Here’s a cool picture of a Martian dust devil, captured by the HiRISE camera on the Mars Reconnaissance Orbiter. This little dust devil has nothing to do with the dust storm that’s currently ravaging the Red Planet. The image was captured about a month ago in the southern hemisphere, near Hellas Planitia during the Martian mid-afternoon.
Dust devils like this form when the temperature on the ground is much warmer than the air above. The hot air rises, and then in the right conditions, starts to twist into a vortex that sucks in more warm air. If the vortex can get strong enough, it’ll suck dust off the ground, and create a dust devil.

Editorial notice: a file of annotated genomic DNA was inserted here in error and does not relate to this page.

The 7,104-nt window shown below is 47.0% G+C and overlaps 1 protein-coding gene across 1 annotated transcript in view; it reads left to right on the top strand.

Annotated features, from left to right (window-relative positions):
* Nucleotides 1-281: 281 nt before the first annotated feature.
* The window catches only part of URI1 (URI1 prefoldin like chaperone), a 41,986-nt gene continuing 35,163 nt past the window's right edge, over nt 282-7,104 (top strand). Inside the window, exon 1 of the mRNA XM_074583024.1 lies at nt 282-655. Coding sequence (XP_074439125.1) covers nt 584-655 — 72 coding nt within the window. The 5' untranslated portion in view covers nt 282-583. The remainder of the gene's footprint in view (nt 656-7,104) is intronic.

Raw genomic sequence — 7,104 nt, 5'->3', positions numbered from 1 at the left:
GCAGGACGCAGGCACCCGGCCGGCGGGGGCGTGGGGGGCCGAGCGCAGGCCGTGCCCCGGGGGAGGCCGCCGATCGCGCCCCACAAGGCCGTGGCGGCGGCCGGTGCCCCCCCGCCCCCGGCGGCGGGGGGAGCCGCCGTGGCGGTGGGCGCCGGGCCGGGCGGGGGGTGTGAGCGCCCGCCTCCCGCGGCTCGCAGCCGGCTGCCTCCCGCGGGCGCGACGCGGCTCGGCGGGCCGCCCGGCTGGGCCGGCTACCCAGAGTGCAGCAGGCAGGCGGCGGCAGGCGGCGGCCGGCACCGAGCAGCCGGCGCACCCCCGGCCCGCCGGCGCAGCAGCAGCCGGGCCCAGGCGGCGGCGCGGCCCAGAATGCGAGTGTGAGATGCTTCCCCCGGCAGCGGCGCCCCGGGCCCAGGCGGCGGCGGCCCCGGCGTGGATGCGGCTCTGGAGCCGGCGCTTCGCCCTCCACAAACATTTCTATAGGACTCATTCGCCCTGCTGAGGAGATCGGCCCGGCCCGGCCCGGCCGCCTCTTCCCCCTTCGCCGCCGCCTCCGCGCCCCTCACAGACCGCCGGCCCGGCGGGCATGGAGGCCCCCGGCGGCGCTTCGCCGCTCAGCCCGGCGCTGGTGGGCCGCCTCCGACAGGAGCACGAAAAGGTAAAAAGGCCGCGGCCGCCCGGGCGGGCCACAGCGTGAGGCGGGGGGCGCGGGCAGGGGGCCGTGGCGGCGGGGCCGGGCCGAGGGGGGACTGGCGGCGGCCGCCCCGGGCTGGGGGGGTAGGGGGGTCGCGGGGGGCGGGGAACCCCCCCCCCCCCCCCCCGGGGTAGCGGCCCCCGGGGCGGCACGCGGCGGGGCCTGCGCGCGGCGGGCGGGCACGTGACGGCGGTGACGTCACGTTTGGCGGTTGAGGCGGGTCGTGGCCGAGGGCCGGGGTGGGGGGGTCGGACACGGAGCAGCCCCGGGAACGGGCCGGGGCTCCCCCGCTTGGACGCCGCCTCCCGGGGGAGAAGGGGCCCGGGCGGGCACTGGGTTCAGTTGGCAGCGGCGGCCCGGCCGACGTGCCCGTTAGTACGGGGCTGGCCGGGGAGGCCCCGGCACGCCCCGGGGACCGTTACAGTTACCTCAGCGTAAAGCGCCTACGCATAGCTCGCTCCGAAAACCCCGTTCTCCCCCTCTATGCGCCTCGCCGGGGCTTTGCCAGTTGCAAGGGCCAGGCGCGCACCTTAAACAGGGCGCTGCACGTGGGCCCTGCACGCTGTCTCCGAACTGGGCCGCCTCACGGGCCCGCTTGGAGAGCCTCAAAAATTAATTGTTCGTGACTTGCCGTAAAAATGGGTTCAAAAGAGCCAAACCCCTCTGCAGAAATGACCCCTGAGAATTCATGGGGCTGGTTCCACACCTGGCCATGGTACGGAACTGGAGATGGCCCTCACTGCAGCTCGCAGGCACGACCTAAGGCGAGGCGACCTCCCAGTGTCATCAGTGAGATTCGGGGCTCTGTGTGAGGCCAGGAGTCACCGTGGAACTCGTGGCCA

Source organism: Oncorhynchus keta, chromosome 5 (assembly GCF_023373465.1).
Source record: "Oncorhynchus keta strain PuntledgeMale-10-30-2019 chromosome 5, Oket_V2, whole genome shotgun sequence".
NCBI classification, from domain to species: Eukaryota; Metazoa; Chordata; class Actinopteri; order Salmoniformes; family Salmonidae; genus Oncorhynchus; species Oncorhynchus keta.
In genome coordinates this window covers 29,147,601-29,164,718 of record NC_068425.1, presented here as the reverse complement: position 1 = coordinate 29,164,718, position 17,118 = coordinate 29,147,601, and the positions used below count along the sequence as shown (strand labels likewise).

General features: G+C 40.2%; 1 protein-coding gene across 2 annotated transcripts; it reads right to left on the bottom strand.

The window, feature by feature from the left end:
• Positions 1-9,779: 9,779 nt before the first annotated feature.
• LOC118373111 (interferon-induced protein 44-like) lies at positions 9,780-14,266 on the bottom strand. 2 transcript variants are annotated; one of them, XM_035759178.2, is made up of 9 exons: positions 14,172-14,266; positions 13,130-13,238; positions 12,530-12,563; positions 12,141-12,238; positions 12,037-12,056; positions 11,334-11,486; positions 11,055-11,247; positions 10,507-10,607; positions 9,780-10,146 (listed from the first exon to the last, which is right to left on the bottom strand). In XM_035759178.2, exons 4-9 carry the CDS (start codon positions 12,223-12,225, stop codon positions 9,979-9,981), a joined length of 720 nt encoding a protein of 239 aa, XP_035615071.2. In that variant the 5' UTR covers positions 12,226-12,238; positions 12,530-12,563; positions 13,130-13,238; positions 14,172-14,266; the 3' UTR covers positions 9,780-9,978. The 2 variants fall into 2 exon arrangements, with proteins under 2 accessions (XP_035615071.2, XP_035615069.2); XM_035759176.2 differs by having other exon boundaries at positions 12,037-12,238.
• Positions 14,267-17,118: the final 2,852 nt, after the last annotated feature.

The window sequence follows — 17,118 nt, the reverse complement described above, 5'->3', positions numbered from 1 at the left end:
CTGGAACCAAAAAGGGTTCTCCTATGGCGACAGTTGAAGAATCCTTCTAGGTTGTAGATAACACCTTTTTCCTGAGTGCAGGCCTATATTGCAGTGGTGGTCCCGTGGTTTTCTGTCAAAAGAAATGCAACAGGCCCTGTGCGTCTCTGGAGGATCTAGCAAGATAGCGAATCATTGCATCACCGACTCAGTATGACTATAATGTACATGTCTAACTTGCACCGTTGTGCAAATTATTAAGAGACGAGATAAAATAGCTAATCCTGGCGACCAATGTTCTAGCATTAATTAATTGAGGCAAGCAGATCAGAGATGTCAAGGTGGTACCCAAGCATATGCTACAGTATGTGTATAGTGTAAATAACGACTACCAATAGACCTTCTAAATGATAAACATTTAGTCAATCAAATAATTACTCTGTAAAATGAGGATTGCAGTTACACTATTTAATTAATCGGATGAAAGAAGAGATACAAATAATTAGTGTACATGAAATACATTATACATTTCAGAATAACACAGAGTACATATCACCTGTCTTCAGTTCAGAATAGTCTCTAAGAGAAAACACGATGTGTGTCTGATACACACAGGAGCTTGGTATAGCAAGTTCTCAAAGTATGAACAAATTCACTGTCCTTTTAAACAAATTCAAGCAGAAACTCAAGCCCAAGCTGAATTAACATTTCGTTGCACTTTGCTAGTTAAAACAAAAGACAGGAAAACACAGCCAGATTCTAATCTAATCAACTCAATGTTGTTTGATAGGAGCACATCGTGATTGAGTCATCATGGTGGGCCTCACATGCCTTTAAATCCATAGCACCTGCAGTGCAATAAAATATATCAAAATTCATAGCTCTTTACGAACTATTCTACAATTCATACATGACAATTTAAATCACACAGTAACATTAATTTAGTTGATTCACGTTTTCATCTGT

From this vantage point, the dust devil appears to be about 200 metres (660 feet) across, but it’s probably much smaller where it touches the surface of Mars. Seen from the ground, it would look like a dusty tornado reaching about 500 metres (1,600 feet) high.
Original Source: UA News Release